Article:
“Perhaps the Tok’ra would have knowledge of this as well,” Teal’c added.

Hammond nodded. “Those are both viable options. I’ll send messages as soon as Doctor Fraiser has her results.”

Jack glanced around. “So what do we do in the meantime? If Fraiser’s tests come back positive, what do we do?”

Sam pursed her lips. “I think we should tell him what we know. He deserves to know, and maybe we can help him get his memories back.”

“Assuming he’s the original,” Jonas added.

“Of course,” Sam agreed.

“That should be fine,” Janet said, “but I’d recommend not telling him too much. I’ll double check with the psychiatric staff, but I believe it’s best for someone to remember most things on their own if at all possible.”

“I believe we’ve exhausted our options at the moment, unless anyone has something to add?” Hammond asked, looking around the table. No one said anything. “Then let’s get what answers we can, people. Dismissed.”

* * * * * * * *

Sabrina Marconi was waiting for them when they left the briefing room. “I was told you were in a meeting when I got here,” she said to Sam. “Must be something big if you held it this late.”

“You could say that,” Jack replied.

“Is it anything I need to know about?”

Sam shared a look with Janet. “We don’t know yet,” the blonde said. “Janet has to run some tests.”

Sabrina nodded. “Fair enough. I also hear you have visitors. Why don’t we grab Daniel and head for the commissary for supper, and you guys tell me what you can? This sounds interesting.” She smiled, her eyes twinkling.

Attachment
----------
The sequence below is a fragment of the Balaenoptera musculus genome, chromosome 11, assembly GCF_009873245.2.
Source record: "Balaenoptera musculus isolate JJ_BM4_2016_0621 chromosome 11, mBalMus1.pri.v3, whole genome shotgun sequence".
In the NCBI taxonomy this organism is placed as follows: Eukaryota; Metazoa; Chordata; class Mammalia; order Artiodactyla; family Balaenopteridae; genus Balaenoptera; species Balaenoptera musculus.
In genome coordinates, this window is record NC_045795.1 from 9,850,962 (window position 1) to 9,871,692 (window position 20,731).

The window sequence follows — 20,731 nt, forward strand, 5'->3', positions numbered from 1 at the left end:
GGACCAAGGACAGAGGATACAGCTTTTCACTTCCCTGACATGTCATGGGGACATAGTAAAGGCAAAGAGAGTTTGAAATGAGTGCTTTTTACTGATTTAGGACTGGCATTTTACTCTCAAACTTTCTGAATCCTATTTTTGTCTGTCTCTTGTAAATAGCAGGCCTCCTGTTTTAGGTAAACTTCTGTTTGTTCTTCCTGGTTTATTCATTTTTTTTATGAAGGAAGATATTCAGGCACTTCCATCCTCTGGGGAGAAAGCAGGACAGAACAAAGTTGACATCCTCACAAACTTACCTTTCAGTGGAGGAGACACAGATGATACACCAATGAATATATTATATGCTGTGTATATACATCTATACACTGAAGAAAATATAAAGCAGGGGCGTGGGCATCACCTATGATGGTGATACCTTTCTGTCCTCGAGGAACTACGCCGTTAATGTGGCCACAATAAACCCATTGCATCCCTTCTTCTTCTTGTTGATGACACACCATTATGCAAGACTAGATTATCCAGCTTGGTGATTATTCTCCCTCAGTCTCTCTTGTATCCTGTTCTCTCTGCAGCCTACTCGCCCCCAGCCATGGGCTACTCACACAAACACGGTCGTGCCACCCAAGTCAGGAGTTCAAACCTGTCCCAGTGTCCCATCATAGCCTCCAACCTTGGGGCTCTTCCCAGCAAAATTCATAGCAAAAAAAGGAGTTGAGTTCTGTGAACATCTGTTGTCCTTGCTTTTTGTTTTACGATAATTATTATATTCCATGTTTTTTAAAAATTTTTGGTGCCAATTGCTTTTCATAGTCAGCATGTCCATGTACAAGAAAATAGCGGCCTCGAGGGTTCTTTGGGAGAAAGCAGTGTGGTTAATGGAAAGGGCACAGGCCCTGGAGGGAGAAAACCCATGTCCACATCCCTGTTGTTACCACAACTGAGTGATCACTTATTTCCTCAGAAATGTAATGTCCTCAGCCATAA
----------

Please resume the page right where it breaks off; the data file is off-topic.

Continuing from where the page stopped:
Janet’s smile in return was filled with regret. “I’d love to join you, but I really need to run those tests right away.” She looked at the members of SG-1. “I’ll let you know as soon as I have the results.”

“Talk to you then, Doc,” Jack said, dismissing her. She nodded and headed for the elevator.

“The rest of us can go to dinner, though, right?” Jonas asked.

“Why not?” Jack answered, shrugging. Sabrina stared at him when she heard the extreme effort behind the casual tone.

Teal’c gave a solemn nod. “I, too, will accompany you.”

Sam grabbed Sabrina’s arm as the group began to head out. “I need to talk to you alone for a minute first.” She looked at her teammates. “We’ll meet you in the commissary. We won’t be long.”

“Sure, Sam,” Jonas said with a smile. “We’ll make sure there’s blue Jell-O for you.”

“Thanks,” Sam said wryly, chuckling slightly. The two groups then went their separate ways.

* * * * * * * *

An hour or so later, SG-1 had gathered in the observation deck above Arrom’s isolation room, hidden by a large two-way mirror, while Sabrina had her weekly session with Danny. “And don’t worry. I’ll keep an eye on him once we’ve finished with all that clinical stuff,” the psychologist had said with a smile after supper. “You just do what you need to do.”

Sam thought of the tentative smile Sabrina’s wording had brought to Danny’s face, and knew she was leaving him in good hands, even as she looked down on the man who might be her friend and teammate returned to flesh and blood. Arrom was wandering around the room, examining the medical equipment. From time to time he released soul-deep sighs, his expression turning pained for a moment. The team watching could only guess at what he was thinking.

They hadn’t been there very long when Janet joined them. “How’s he doing?” she asked.

“I don’t think he knows what to do with himself,” Sam said, standing with Jonas and Teal’c behind the seats at the counter, her eyes not leaving the form below.

“I take it you’ve got something for us, Doc?” Jack asked, getting straight to the point from his seat in front of one of the inactive microphones.